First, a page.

Leibe-Moshe Hoshiye's was a Jew of extraordinary learning in both religious and secular subjects. He had good command of the Russian language. He knew practically by heart all the rules about serving in the military (especially about those privileged with red, blue, and white tickets). He used to even know all the laws that came from the Senate and the Holy Synod. How did a Jew know all these things? A puzzle. Leibe Moshe Hoshiye's practiced silence; he was quiet as a clam. He was always looking into a book or a newspaper. He always had a critical smile on his face. When he used to talk with a few select people about global politics, he spoke in short but pithy sentences like axioms. He had a discussion about anti-Semitism with my father, may he rest in peace,

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which remains in my memory. In those days, people in Amdur did not use the word “anti-Semitism;” I wonder if anybody in the other Jewish towns did. Leibe Moshe Hoshiye's would speak about hatred towards the Jews. I was a boy of ten and understood the distinction he made between a people's anti-Semitism and government hatred of the Jews. He comforted himself by thinking that hatred for the Jews in Russia was a product not of the people's sentiments, but of the government's. “The reign of Alexander III will not last long, and the Russian people are not anti-Semitic,” he would add. This was the first time I heard that word, and Leibe Moshe Hoshiye's explained at once the origin and root of it. [The word was not widely used anywhere before 1881.] He wrote Hebrew quickly. His Hebraic writing style was embellished, but clear and substantive. A short while ago I had the opportunity to read a few letters he had written from Amdur to my father, of blessed memory, in Argentina, dated in the month of Iyer 5662 [May 1902] . I marveled at that Jewish scholar and his core Hebrew. Leibe Moshe Hoshiye's was more than a dilettante; his knowledge in all things was deep.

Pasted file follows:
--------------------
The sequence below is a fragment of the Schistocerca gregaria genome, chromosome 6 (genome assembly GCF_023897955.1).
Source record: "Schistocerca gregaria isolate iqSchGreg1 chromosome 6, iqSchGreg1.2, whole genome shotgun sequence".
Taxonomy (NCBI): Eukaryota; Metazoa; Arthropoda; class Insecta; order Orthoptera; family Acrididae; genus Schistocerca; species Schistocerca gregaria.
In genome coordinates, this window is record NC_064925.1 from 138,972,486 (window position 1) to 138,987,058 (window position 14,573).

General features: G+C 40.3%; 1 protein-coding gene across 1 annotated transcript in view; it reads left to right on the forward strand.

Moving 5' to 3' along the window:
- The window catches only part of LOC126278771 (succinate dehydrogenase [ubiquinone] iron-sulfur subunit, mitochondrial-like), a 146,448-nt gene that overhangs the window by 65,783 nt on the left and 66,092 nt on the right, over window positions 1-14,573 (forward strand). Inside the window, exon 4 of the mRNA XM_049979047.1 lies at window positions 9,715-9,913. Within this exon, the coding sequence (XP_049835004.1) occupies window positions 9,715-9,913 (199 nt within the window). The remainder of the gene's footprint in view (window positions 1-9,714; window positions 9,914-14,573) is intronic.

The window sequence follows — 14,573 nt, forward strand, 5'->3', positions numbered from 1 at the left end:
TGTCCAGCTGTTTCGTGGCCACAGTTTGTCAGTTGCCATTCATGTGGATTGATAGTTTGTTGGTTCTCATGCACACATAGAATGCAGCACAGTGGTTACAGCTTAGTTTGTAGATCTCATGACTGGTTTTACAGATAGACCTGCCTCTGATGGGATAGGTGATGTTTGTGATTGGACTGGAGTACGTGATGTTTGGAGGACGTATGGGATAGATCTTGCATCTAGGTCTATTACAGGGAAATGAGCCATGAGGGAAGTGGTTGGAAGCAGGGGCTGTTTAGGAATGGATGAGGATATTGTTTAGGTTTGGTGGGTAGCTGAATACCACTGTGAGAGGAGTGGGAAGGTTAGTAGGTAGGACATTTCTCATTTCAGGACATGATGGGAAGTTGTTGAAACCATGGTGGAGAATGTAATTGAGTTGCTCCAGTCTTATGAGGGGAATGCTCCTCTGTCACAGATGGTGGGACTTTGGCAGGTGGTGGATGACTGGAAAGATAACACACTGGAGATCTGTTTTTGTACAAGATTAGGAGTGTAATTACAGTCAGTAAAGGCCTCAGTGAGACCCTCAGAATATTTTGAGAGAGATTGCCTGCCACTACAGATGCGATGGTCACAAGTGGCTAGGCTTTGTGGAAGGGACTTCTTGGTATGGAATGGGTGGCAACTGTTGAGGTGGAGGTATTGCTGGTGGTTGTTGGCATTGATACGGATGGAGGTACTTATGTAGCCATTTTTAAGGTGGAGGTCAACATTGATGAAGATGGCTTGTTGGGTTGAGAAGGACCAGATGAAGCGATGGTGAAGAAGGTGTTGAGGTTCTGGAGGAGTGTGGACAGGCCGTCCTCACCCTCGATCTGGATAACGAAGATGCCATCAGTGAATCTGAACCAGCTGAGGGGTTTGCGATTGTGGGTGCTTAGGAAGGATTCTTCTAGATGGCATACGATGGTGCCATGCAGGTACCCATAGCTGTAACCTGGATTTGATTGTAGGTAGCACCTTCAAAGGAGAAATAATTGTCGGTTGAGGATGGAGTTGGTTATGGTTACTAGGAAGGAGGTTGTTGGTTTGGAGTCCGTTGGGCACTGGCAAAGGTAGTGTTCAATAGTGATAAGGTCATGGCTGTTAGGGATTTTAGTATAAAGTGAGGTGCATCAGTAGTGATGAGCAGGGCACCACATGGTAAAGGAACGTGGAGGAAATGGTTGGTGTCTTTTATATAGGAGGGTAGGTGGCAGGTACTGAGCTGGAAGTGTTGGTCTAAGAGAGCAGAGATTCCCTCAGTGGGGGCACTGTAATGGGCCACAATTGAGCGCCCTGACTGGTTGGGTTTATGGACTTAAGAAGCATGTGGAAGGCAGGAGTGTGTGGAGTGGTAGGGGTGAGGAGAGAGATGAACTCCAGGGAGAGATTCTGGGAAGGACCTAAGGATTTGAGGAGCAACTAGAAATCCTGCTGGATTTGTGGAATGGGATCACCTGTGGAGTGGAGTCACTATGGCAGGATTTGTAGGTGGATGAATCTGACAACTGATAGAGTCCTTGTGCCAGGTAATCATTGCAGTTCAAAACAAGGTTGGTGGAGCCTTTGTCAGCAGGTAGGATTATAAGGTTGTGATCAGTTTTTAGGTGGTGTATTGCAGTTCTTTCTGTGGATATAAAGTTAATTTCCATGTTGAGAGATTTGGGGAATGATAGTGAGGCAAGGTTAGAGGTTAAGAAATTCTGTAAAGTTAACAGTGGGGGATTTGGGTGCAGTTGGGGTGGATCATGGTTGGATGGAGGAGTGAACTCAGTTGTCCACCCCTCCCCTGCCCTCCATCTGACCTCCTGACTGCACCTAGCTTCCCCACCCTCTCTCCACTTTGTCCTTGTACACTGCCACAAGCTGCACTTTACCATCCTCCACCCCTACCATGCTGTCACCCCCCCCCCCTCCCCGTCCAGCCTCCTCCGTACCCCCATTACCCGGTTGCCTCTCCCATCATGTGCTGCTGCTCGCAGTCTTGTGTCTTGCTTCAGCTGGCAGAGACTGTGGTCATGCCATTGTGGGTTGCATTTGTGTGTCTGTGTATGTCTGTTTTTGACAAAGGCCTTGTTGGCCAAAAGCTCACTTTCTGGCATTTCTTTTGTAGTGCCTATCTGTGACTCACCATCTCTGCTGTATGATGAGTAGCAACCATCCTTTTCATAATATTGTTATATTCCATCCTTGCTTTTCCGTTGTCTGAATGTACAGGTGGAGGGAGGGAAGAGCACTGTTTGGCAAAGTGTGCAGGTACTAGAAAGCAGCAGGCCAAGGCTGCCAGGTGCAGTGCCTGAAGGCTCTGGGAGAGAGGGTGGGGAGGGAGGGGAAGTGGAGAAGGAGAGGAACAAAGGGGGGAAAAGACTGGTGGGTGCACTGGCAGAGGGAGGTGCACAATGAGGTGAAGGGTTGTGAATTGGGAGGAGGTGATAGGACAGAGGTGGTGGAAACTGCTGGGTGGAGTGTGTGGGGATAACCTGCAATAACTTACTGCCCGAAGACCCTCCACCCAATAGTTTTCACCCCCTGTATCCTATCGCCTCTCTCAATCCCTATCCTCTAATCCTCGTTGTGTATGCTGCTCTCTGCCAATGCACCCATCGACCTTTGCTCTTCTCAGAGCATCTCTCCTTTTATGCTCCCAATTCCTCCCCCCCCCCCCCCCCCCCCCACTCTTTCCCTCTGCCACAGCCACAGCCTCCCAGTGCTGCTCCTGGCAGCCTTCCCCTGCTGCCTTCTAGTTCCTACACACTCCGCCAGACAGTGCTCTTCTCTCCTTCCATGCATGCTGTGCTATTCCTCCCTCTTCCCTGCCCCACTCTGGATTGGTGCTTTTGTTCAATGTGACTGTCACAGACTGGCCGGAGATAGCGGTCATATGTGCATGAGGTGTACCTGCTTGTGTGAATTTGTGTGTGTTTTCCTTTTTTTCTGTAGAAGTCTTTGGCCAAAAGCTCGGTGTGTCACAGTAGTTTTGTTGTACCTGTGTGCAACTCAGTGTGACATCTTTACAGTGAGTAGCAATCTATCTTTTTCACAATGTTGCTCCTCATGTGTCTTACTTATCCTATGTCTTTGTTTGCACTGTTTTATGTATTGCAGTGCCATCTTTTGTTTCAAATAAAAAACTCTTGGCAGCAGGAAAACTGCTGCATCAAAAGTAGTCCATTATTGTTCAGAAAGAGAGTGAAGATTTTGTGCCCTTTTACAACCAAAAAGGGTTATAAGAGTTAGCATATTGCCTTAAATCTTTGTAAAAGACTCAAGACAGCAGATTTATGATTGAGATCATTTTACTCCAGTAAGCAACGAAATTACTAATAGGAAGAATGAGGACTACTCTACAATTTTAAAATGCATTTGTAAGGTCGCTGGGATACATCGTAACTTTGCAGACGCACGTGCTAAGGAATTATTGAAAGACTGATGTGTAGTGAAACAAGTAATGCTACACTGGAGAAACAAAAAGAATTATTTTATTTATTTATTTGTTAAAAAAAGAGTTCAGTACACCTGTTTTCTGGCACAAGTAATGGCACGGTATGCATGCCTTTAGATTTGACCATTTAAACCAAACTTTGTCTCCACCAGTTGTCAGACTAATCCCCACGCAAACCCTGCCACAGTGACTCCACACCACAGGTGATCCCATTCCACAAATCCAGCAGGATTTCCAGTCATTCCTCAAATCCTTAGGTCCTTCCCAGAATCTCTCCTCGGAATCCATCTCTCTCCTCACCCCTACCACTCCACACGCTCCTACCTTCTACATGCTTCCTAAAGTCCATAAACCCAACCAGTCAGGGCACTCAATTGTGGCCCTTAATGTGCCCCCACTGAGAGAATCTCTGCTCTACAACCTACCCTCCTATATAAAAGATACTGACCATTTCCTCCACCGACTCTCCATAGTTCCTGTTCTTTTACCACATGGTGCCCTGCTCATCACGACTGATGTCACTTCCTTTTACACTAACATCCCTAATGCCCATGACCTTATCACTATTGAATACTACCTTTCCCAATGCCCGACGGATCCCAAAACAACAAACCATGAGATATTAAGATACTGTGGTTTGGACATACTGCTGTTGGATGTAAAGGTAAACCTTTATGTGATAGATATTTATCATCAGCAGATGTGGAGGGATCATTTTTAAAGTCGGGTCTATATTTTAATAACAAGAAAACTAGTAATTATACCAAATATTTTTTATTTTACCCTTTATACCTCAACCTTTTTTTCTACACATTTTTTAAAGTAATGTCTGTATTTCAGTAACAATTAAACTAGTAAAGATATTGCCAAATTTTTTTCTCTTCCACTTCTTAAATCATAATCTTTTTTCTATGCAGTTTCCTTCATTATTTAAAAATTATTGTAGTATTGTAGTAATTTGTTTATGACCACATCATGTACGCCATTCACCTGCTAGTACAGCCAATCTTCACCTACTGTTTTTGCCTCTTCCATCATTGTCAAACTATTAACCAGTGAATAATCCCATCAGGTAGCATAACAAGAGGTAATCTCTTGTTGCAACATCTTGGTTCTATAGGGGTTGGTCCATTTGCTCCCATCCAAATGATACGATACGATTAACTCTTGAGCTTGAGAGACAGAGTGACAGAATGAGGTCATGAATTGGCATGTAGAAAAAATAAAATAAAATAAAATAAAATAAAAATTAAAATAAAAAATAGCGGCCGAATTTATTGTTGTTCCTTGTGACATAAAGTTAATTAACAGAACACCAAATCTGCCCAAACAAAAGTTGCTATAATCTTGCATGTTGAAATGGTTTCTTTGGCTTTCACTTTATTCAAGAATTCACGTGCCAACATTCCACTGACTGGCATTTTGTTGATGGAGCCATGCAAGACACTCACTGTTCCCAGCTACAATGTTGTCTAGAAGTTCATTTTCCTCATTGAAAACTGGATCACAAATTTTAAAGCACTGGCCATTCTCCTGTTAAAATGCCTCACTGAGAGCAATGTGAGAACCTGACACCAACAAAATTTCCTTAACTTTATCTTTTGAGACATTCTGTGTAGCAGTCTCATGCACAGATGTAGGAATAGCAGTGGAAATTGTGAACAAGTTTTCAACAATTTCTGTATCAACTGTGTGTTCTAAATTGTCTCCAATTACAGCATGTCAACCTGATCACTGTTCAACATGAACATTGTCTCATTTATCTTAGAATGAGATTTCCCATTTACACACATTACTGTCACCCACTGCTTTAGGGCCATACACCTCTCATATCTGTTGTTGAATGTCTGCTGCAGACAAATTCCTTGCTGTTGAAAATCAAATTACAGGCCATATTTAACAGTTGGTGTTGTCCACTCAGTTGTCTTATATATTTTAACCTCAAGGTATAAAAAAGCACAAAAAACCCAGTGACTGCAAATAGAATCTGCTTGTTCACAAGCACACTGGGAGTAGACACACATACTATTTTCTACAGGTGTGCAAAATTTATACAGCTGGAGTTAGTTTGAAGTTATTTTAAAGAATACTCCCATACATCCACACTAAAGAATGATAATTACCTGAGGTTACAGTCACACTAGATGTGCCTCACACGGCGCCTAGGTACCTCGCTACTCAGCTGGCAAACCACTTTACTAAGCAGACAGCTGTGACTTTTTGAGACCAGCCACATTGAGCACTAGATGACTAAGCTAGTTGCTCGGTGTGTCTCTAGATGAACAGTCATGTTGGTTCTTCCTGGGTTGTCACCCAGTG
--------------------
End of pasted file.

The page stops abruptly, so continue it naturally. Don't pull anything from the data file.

He had two sons and daughters. Israel-Chaim and Yehoshe both had open minds. Israel-Chaim, the older son, was a writer for the parliament. He commanded a literary style in Russian and a gorgeous calligraphic handwriting. He was not a great genius; in fact, because of this his marriage did not take place. The bride's father broke off the engagement because Israel-Chaim drank “just a tiny bit” on Purim and started to babble in the presence of his future father-in-law. Yehoshe was cursed with the plague located under the hat. …

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He was a young, sharp scholar. He mastered the Russian language, had a good head for mathematics, and was additionally a fine singer. Yet his physical limitations ruined his life.

Shael Hinde-Rokhe's was a good Jewish proprietor. He lived in a large, beautiful place, not far from Bregman's Study House. He owned a large dry-goods store managed by his wife, the honest Hinde-Rokhe. Saul used to be in Warsaw all year long acting as a commissioner. He would come home only Passover and Succos. He always wore a black hat and a gold watch. One of his sons studied with me in cheder. We used to call him Tevel the Crook, because when we played with buttons or nuts, he would always win. Hinde-Rokhe died in childbirth. I remember how the shofar was blown in town to induce the fetus to be born after the mother had died. It was Hoshana Raba, and the town was in confusion. “Hinde-Rokhl does not want to give up her child.”

After she died the family fell apart. Shael and his children moved to Warsaw, and Amdur lost a first-rate businessman.

Monye Khozeh [Choze] is a good example of a wealthy Jew in the old days. He hailed from a prominent family in Amdur. The Amdur courtyard, which used to belong to the polish Count Kozlovsky, fell to Monye after the last Polish uprising. So all of Amdur belonged to Monye, according to old Polish laws. Jews in Amdur used to have to pay the owner property tax. There were constant harangues and interruptions during the readings in the synagogue in order to persuade Monye to give this up. Jews were angry because